- Shares in DNB, Norway’s biggest bank, drop most since mid-July
- Banks face ‘substantial’ losses in ‘severe’ setback: FSA head
Norway’s financial regulator said that banks exposed to oil-industry losses face a rise in impairments that will erode profits as the full effect of the slump in crude prices runs its course.
“Norwegian banks can expect to see somewhat increased losses and reduced earnings,” Morten Baltzersen, director general of the Financial Supervisory Authority in Oslo, told Bloomberg. But banks won’t see “a dramatic impairment of their solvency,” he said.
Shares in DNB ASA, Norway’s biggest bank, fell as much as 3.2 percent and traded 2.6 percent down at 101.70 kroner as of 10:22 a.m. in Oslo. The share-price decline is the biggest since mid July.
Norwegian banks have doubled their loan losses over the past year, writing down 0.34 percent of gross loans at the end of June. At DNB, SpareBank 1 SR-Bank ASA and SpareBank 1 SMN aggregate loan losses rose almost three-fold over the same period, according to Moody’s.
New accounting rules mean oil’s decline will continue to plague Norway’s banks even if crude’s price rebounds, according to Geir Kristiansen, an equity analyst at Fondsfinans. “Even if the oil price comes up to $50 and beyond again, there still needs to be restructuring in the oil services sector,” he said.
Revisions to International Financial Reporting Standards “will make it more difficult to push losses forward,” he said. Banks face a 2018 deadline to implement the rules and “will probably need to take losses up front to a larger degree if the market is still poor in 2018, which is not unlikely.”
Baltzersen said the FSA has “emphasized” to the banks it oversees the necessity of building adequate capital buffers to absorb losses on risky exposures. “The banks have increased their capital ratios in the last years” and as a result, “losses directly to the oil sector are expected to be manageable,” he said.
At DNB, Chief Executive Officer Rune Bjerke said in July the bank is “rebalancing” to reduce its exposure to shipping, commercial real estate and, “over time,” the offshore industry.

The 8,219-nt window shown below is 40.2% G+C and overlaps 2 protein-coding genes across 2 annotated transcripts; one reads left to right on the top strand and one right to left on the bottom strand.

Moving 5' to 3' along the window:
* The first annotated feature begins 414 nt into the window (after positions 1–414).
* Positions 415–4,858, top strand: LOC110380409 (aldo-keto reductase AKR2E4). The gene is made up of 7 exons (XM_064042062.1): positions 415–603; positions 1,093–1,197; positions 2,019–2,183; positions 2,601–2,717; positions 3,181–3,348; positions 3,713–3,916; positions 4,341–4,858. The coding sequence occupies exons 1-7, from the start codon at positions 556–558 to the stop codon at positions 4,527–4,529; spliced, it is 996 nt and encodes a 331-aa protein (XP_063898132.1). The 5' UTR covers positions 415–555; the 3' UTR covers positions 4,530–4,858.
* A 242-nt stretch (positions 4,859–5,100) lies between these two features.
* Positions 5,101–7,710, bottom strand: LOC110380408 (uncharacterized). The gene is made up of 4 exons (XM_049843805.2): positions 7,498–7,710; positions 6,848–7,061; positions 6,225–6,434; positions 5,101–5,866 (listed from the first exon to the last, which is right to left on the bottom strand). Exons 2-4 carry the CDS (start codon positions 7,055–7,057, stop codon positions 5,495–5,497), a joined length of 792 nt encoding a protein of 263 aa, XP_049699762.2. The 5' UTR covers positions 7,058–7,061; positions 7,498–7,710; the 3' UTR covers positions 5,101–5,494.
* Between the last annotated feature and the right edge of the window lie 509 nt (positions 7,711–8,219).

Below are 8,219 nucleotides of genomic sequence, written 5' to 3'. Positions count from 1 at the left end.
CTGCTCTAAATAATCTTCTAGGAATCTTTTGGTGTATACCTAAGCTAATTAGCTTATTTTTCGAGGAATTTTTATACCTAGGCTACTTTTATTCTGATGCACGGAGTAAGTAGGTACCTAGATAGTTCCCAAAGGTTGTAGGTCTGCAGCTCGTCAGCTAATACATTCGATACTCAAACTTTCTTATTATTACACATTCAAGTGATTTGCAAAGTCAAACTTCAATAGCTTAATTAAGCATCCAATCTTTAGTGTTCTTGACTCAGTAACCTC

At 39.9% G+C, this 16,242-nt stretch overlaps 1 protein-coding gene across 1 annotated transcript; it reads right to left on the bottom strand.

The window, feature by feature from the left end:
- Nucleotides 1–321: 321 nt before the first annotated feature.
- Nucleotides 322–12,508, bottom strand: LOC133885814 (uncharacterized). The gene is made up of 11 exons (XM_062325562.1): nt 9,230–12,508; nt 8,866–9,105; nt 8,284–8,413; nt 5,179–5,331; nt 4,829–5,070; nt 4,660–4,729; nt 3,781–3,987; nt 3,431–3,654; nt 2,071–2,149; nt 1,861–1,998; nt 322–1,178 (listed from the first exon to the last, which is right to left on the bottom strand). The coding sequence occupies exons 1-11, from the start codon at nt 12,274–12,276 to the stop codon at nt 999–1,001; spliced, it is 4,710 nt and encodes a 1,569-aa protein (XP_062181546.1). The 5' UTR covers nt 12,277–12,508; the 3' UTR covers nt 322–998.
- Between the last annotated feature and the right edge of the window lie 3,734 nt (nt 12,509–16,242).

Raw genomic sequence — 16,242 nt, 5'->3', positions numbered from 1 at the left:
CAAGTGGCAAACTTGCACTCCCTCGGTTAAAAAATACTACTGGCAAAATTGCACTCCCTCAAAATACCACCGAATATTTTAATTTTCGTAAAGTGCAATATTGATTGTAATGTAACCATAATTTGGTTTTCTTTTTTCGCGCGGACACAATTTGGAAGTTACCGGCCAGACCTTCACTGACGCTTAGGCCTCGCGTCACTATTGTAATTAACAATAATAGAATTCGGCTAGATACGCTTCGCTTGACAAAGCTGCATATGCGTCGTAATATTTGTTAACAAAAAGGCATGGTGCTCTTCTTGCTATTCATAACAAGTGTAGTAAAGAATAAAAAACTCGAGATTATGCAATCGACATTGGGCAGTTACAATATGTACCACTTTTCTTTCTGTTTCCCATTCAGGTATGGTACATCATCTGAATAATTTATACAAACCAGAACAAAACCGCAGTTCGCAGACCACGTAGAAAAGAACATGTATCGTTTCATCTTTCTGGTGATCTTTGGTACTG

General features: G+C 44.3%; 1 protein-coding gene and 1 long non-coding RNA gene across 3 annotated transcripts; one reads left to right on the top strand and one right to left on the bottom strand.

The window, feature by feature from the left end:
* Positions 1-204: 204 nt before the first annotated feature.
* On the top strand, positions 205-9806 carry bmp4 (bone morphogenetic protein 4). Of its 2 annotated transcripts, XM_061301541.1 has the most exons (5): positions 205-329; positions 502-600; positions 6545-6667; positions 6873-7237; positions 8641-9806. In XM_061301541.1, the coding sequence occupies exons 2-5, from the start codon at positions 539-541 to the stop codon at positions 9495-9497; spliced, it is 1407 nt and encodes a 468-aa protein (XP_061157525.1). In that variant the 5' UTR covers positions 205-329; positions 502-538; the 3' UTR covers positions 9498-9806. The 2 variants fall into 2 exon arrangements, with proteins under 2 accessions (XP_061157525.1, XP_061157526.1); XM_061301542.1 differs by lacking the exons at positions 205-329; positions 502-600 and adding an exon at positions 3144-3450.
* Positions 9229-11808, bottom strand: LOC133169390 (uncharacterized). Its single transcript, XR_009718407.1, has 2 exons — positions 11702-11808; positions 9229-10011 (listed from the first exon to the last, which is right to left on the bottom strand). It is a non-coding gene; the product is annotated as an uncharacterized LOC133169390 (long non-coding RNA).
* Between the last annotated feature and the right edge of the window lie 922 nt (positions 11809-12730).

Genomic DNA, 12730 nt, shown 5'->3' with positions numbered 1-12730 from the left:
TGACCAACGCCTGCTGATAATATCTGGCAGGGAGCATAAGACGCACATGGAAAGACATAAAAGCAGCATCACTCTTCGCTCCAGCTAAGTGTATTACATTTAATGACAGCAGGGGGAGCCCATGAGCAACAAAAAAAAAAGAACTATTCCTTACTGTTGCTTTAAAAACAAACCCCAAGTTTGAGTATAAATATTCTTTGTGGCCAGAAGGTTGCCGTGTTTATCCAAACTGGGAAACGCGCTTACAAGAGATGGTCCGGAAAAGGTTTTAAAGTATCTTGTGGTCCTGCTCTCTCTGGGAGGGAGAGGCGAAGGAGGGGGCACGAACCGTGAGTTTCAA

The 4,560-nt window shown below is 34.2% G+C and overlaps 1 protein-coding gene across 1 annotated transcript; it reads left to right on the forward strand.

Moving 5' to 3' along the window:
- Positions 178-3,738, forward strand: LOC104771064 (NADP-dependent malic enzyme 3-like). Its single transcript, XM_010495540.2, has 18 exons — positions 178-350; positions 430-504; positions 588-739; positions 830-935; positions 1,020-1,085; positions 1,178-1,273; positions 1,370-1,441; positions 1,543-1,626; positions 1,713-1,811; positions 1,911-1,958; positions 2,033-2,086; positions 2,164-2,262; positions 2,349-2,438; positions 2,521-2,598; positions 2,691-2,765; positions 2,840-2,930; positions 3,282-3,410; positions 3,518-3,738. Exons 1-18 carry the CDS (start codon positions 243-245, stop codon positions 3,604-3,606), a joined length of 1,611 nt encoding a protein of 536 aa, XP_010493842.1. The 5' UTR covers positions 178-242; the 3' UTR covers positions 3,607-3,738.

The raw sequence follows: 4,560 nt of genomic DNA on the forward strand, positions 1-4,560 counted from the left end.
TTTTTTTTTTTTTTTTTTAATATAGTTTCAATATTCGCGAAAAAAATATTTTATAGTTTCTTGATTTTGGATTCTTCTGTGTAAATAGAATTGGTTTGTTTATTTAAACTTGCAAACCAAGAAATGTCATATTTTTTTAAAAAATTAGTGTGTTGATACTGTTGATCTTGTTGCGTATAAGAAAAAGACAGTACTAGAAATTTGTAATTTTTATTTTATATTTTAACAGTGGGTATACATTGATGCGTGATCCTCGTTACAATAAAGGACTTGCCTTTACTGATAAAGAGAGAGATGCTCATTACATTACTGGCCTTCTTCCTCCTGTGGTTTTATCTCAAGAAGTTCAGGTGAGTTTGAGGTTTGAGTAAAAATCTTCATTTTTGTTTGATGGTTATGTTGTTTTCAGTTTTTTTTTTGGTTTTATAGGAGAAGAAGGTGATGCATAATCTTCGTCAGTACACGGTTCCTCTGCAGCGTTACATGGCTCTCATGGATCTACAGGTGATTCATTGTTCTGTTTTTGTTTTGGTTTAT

“However, in the event of a severe setback affecting the Norwegian economy on a broad front, the banks could suffer substantial losses across several parts of their loan books,” Baltzersen said. “This will be more challenging.”
Brent crude traded at about $47 a barrel on Monday, after falling 4 percent on Friday. Despite a rally earlier in the year, oil is still down almost 60 percent from its June 2014 high of $115 a barrel.
Norwegian banks, which operate in western Europe’s biggest petroleum exporting nation, have been more exposed than most to the oil-market crash that started about two years ago. The most recent example came this month, when Moody’s said DNB faces principal losses through its exposure to Farstad Shipping ASA, an offshore service operator. The company has postponed debt payments to creditors as it works on a recovery plan. Danske Bank and Nordea are also exposed, according to Moody’s.
Though the worst is probably over, Norway’s banks haven’t quite reached the bottom of the cycle of oil-related losses yet, according to Aleksander Henskjold, an analyst at Moody’s.
“There is a tail that follows,” he said in an interview. “We don’t believe that banks are out of it. But we do expect the offshore sector and the offshore service vessel exposures to be challenged over the next couple of years as well.”
Even so, banks are now in a better position to tackle the losses after building up more regulatory capital. And though lenders with oil exposures tend to have lower return levels on equity than their competitors in the Nordic region, returns are still fairly high, at around 8-10 percent, said Nondas Nicolaides, an analyst at Moody’s.
“Banks have adjusted to the new era and reduced their dividend payments in order to retain capital and meet the regulatory minimums,” he said. “We see a lot of restructuring taking place, and most of the pain is being taken mostly by shareholders and unsecured creditors while banks, because they have collateral in hand, their negotiating power is stronger.”